Last week I was called to jury duty. My two days inside the courthouse involved a little listening and a lot of sitting in hallways wondering what was going on in my classroom. All this waiting led to an uneventful dismissal from jury selection. I jaunted directly out into the freezing rain and took the city bus back to school.
As I rode through the run-down neighborhoods familiar to so many of my students, I even felt a little wistful about not being selected for the jury. After all, it’s comforting to think that in a world with as many complications as this one has, there remains a belief that 12 randomly selected citizens will collectively dole out an honorable justice. I stuck the yellow courthouse tour brochure inside the pocket of my bag and searched my mind for a future date to schedule a class visit.
Aren’t all teachers skeptical of what goes on in their classrooms when they aren’t there? Call me self-centered or student-centered, worried or dramatic, but I’m always glad to be back with the students and teacher assistants. And almost as soon as I returned, I was summoned to a case management meeting, followed by an IEP amendment meeting. While I caught up on attendance, behavior charts, and scheduling, the teacher assistants performed the most enjoyable part of special education – teaching.
Later that day, as I culled the archives for some future lesson plans, I was reminded by a colleague of our charge to use the new web-based Unique Learning System curriculum. The program provides a pre-test that’s designed to help me see what specific areas I may need to address as I present the lessons to my students. Each pre-test takes about 15 minutes and needs to be delivered individually, so the task begins with my trading five hours of instructional time for. . . well, I’m still trying to figure that out.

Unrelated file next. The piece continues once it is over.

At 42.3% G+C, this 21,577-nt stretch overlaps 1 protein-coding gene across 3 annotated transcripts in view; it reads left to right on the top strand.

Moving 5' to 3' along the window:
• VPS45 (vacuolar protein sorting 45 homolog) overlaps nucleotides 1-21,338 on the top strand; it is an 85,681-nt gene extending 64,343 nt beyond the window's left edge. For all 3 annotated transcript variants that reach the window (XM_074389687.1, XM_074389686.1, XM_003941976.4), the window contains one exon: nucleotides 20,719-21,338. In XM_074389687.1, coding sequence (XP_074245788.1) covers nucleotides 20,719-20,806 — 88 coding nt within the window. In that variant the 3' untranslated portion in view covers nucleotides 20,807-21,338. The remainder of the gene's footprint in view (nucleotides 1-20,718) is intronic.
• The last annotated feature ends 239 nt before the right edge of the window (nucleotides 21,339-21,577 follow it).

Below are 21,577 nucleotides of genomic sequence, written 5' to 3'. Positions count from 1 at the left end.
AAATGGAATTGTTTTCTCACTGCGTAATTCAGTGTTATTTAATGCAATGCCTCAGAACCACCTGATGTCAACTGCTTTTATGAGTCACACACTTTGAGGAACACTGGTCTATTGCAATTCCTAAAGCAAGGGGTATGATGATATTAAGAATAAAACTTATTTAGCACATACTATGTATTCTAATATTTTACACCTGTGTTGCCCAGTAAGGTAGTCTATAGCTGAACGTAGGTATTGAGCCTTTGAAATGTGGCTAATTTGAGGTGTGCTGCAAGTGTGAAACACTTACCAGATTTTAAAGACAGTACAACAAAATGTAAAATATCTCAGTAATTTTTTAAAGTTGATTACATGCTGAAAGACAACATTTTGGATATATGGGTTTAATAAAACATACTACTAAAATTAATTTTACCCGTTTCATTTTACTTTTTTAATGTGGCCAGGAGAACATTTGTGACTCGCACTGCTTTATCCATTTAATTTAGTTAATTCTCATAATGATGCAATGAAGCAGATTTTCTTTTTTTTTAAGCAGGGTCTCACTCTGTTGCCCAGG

Currently, I use the Unique web-based curriculum, Teen Biz web-based curriculum, a district-wide IEP program, a Life Skills Data Collection program, as well as Zangle grade book and attendance system. Each of these systems was designed to make my classroom more data-rich and my job easier. But on Saturday morning, when I planned out lessons for week ahead, I didn’t log into my computer. Instead, I had the Sunday paper opened up to the ads section, scissors in hand. As some of the kids might say, it was “old school.”
In many ways, they’re right. When I listen to music, I use a record and a turntable. I’ve yet to trade in my acoustic guitar for an electric. However, these details don’t document a resistance to change. Nor do they indicate that I must be a Luddite or a naysayer of online learning tools.
I just think it’s important to acknowledge that such web-based systems are designed to supplement a curriculum developed by a dedicated group of local educators—educators and teacher assistants who are deeply familiar with the needs of their students. It’s also important to acknowledge that the student, family, and IEP team make the decisions about what lessons are likely to benefit any student the most, which is why we develop individual education plans.
Some of the most valuable data I collect still comes from the least technologically hip spot in the room: the wire basket of student work on my desk. If online learning programs can help me create more student data that ends up in that basket, I’ll be logging in more and more.
As more schools seek to streamline their data-collection programs by demanding use of online curriculums, special educators run the risk of losing an ability to tailor their lessons to the needs of students. They also stand to lose the regional and cultural values inherent in their curriculums.
As a cautious advocate of these online learning programs, I would encourage educators to let them supplement, rather than replace, your current road-tested lesson plans. If we rely solely on web-based learning programs, the education system may find itself in a position where it’s waiting for Superman and a Supercomputer.